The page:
Ideas for deterring the underground economy?

What do you think should be done to detect and deter under-the-table activity? The federal government is looking for ideas to help reduce participation in the underground economy.

The underground economy (UE) costs jobs, erodes the integrity of Canada's tax system and undermines the competitiveness of businesses that play by the rules. Statistics Canada puts the value of the UE in Canada at 2.3 per cent of GDP, with much of it occurring in the construction, retail and hospitality industries.

As a member of the advisory committee struck by the Minister of National Revenue, I welcome the chance to work with representatives from industry and academia to give input into the Canada Revenue Agency (CRA)’s three-year strategy. The strategy, announced in November 2014 and posted on the CRA’s UE webpage, focuses on three approaches:

  • research and analysis to better understand the nature of the UE
  • awareness activities to communicate the costs and reduce the social acceptability of participation in the UE
  • compliance initiatives to deter and detect those who take part in the UE

The CRA recently formed UE Specialized Teams in 20 cities across Canada. Based on risk analysis, these teams will focus on high-risk taxpayers across all industries, including the industry sectors named in the Statistics Canada report on the Underground Economy. For example, within the construction industry, there are three particularly high-risk subsectors that will be included, namely: Construction of Buildings, Heavy and Civil Engineering and Specialty Trade Contractors. Budget 2015 proposes $118.2 million over five years for the CRA to expand these teams, create new teams and enable new approaches such as advanced analytics and working with the provinces to address local UE participation. In the retail sector, point-of-sale audit teams have been formed to tackle electronic suppression of sales. Through the use of business intelligence, the highest risk taxpayers in these areas and other industry sectors will be selected for audits.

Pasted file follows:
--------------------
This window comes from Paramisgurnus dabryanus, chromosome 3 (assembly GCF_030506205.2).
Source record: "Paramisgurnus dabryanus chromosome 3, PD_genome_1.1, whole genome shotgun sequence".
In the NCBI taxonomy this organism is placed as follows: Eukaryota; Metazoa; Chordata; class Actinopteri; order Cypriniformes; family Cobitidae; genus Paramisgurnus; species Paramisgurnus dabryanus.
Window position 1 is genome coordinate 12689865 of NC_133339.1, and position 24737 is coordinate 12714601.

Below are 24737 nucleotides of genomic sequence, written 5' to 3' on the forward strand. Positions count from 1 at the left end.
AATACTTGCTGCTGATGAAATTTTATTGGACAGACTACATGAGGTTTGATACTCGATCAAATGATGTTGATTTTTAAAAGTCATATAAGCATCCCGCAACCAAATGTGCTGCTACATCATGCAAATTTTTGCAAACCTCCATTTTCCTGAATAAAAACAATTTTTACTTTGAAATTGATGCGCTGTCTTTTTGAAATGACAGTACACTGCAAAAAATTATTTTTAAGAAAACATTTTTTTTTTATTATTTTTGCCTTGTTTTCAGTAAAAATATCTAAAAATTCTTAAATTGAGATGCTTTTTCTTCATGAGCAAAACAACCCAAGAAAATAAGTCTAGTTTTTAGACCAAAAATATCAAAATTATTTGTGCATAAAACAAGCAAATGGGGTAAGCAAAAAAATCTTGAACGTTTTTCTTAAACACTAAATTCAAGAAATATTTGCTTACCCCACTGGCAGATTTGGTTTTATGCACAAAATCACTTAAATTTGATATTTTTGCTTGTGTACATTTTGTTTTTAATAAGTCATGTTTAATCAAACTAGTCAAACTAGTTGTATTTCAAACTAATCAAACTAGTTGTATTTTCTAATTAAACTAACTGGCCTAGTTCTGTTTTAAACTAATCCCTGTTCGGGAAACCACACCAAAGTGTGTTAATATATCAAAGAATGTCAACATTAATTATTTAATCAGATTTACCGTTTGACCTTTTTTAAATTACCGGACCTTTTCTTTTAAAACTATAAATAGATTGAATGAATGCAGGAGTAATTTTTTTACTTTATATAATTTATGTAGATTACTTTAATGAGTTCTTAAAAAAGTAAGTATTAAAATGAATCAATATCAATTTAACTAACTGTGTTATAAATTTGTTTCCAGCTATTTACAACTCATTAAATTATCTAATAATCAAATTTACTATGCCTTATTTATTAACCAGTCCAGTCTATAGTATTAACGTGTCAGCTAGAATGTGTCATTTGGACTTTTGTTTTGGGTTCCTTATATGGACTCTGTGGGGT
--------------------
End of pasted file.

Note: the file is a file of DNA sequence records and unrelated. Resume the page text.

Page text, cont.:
In addition to auditing the highest risk taxpayers, the CRA is also working to address consumer behaviour that often drives UE activity. In partnership with the Canadian Home Builders’ Association, the CRA is renewing its “Get it in Writing” campaign to help homeowners make sound decisions and protect themselves from risk by getting receipts, permits and other documentation when hiring contractors. The Minister’s committee is looking for ideas on developing similar consumer-focused campaigns for other high-risk industry sectors.

Other initiatives include a social marketing strategy to encourage Canadians to avoid UE operators and seek out businesses that play by the rules. For example, the CRA is sending letters that employ behavioural economics concepts to drive compliance among high-risk groups, such as new businesses and repeat, late tax filers. They are complementing these efforts by working with industry associations to help members avoid common income tax problems. 

With these and other inventive measures, the CRA can help detect UE activity and change the attitudes of those who enable it. At the same time, it is important for the CRA to ensure these measures are designed in ways that target the highest risk sectors while limiting any burden on compliant businesses.


I want to hear from you. What more can be done to help stamp out the underground economy? How can CPAs help win the battle? You can keep the conversation going by posting a comment below.

CPA Canada’s Tax Blog is designed to create an exchange of ideas on tax policy and practice issues, and their impact on those who practise tax. Your comments can provide helpful input into the public interest advocacy positions developed by Chartered Professional Accountants of Canada (CPA Canada).

About the Author

Gabe Hayos, FCPA, FCA, ICD.D

Vice-president, Taxation, CPA Canada